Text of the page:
In-app purchases really work for games on Android tablets (the proof is in the video)

Google’s game economy on Android devices has been handicapped for a while, compared to the iPhone’s game business. But Google may catch up quickly, based on its preview of the Android 3.0 software on Tuesday.

In-app purchases, or the ability to buy stuff from within a running mobile application, have been a huge boon to the iPhone economy in the past year. In-app purchases allow mobile game companies to tap the free-to-play business model, where users play for free and then pay real money for virtual goods. That model has propelled companies such as Zynga to huge revenues and multibillion-dollar valuations on Facebook.

The iPhone game business has turned into something real, thanks to the introduction of virtual goods, according to mobile analytics firm Flurry. Now it’s finally coming to the Android mobile ecosystem. Josh Campbell, a producer at Ngmoco, said that in-app purchases are a crucial part of the development of a real game business on the Android platform. That’s why the company has decided to throw its support behind Android 3.0, code-named Honeycomb, which Google showed off on Wednesday at a press event at its headquarters in Mountain View, Calif.

The addition of in-app purchases is part of an effort to clean up the Android Market, which has been so broken that many carriers set up their own marketplaces to replace it. One of the problems — which Google is now eliminating — was that users could return an app as long as 24 hours after purchase. That was horrible for game developers because a lot of games take a lot less than 24 hours to finish. Users could buy a game, play it, and return it to get their money back. Now the return time will be limited to just 15 minutes after purchase.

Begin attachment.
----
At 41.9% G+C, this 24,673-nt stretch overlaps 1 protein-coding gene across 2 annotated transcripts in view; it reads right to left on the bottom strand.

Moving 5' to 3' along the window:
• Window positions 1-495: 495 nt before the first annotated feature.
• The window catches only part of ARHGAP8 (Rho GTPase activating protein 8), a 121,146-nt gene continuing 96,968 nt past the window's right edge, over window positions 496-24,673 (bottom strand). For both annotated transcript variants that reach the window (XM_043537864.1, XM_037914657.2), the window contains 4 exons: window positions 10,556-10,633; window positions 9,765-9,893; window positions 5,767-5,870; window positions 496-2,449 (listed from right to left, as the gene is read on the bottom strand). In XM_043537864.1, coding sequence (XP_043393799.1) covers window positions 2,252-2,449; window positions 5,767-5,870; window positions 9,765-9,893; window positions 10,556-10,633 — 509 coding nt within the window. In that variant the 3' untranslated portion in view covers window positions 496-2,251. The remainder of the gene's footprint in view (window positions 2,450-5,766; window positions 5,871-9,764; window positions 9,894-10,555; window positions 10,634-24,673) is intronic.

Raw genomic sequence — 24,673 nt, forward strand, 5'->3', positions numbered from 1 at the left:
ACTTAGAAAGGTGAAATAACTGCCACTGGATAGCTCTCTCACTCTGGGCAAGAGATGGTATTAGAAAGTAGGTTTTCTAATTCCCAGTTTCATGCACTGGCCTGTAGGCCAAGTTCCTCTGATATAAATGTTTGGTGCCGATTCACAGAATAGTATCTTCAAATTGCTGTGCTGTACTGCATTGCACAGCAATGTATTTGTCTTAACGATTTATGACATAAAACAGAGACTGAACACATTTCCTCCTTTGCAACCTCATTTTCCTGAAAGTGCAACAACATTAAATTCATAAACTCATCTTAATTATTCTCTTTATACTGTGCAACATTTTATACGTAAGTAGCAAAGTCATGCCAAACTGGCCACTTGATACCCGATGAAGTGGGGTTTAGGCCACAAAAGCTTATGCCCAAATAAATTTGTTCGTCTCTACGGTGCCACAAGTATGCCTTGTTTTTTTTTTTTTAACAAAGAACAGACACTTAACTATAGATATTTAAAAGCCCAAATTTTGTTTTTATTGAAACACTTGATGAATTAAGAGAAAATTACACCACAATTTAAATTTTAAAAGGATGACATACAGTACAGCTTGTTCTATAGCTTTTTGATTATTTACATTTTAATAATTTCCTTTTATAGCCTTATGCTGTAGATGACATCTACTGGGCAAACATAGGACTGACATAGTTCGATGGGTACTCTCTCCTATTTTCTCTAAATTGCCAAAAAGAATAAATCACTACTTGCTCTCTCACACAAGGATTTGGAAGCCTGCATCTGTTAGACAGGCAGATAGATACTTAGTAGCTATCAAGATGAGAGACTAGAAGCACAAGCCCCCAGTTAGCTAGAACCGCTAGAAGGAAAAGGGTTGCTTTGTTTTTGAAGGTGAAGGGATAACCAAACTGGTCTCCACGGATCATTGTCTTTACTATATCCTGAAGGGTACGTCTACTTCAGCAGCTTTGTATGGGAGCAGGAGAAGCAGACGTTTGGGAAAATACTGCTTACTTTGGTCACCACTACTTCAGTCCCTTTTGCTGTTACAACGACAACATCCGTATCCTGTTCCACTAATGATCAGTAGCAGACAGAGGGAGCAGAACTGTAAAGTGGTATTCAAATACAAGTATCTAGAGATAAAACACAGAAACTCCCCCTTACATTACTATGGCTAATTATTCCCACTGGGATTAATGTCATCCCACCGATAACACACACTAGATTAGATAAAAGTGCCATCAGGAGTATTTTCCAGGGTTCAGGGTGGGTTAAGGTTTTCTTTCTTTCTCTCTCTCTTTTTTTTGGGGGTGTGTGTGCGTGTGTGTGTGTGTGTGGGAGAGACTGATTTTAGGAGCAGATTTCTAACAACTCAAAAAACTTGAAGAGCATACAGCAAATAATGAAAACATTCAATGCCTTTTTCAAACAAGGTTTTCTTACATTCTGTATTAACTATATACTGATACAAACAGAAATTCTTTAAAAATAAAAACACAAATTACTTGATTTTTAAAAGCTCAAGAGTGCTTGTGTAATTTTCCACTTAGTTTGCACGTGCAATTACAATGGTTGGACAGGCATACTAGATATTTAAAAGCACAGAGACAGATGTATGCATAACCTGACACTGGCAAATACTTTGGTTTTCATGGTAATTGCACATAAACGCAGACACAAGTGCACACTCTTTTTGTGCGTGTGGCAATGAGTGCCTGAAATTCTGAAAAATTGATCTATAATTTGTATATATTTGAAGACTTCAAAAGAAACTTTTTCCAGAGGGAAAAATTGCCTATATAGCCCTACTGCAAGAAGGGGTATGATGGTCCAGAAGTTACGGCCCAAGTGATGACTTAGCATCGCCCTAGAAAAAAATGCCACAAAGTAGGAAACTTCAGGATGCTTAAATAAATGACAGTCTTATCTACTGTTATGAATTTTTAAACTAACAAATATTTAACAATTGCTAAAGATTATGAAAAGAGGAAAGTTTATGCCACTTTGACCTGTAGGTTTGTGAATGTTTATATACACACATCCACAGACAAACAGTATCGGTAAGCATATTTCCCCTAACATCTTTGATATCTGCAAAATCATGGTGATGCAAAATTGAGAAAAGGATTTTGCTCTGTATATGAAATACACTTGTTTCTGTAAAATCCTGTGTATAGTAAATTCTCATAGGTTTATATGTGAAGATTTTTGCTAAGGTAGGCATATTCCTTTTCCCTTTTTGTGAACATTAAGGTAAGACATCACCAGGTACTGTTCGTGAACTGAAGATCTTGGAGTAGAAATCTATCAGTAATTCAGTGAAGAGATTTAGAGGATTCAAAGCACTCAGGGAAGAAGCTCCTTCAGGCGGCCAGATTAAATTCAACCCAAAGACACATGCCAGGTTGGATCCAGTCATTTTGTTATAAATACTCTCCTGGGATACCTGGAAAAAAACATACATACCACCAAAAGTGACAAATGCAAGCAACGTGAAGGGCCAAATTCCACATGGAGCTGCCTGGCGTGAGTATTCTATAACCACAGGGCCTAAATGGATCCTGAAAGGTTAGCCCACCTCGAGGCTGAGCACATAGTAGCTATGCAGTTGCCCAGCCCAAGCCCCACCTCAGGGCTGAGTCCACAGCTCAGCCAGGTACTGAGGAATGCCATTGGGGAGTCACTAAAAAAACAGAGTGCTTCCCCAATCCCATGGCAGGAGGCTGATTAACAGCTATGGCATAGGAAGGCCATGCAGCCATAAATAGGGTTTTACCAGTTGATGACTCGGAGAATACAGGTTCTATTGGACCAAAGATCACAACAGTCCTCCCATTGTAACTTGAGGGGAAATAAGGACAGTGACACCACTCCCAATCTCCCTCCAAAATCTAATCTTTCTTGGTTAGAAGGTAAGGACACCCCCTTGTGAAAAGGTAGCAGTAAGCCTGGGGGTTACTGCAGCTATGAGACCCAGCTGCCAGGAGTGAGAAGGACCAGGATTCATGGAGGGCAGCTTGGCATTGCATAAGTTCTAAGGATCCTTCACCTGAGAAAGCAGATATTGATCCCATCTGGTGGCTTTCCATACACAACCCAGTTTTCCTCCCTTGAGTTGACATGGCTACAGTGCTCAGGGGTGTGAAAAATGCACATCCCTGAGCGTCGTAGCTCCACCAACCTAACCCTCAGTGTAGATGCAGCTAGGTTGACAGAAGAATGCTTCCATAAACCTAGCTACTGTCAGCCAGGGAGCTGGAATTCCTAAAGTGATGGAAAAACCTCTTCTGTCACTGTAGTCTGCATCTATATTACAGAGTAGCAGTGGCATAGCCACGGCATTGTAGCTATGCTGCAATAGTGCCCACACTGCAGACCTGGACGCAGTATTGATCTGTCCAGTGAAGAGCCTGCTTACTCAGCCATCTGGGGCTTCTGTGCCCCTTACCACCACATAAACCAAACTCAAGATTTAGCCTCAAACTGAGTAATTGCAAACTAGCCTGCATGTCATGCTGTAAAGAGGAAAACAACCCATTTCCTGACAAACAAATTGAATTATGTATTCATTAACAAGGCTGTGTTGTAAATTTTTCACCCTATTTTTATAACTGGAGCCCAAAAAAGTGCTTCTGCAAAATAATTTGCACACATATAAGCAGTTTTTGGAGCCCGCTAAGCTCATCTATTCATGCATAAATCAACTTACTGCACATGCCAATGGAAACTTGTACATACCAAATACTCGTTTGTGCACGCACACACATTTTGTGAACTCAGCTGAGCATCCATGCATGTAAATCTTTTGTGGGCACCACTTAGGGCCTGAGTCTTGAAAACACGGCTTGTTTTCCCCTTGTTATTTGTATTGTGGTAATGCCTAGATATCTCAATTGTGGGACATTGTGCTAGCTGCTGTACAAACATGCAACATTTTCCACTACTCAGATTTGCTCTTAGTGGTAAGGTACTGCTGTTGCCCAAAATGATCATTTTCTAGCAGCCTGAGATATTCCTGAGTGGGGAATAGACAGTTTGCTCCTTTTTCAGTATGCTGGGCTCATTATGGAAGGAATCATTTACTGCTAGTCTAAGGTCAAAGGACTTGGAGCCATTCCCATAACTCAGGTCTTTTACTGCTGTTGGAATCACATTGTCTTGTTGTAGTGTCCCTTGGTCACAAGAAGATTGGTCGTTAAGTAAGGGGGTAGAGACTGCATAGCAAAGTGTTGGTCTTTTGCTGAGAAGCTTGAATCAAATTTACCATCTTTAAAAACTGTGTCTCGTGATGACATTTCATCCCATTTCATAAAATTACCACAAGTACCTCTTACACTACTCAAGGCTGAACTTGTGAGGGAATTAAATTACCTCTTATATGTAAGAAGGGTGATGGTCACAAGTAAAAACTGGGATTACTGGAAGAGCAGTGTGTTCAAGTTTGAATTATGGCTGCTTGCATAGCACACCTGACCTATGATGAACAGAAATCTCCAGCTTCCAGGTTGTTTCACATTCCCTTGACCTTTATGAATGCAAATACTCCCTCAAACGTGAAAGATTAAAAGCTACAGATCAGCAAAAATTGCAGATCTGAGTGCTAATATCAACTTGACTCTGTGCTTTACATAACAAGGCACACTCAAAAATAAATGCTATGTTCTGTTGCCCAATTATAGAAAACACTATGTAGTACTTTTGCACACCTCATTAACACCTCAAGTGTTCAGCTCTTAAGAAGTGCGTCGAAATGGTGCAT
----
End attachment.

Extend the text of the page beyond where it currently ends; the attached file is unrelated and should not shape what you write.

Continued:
In the past, Android’s support for game transactions was so weak that Rovio, the maker of the blockbuster Angry Birds game on the iPhone, decided to launch the game as a free ad-supported title on Android and created its own mobile payments system as well. Rovio probably left a lot of money on the table because it couldn’t afford to wait for Google’s Android Market overhaul.

But Ngmoco, a division of Japan’s DeNA, has shown Android in-app purchases working in We Rule, a farming game that has been running on the iPhone for a year now. The process is pretty simple. The good thing for fans who are playing on Apple devices is that they will be able to log in on an Android device and play the same We Rule game and get access to all of the stored game data that they have accumulated on the iPhone. Disney and a number of other game makers are also supporting Android 3.0 because of the in-app purchase ability as well.

Here’s a video demo of how in-app purchases work in We Rule on a Motorola Xoom tablet and on a smartphone as well.

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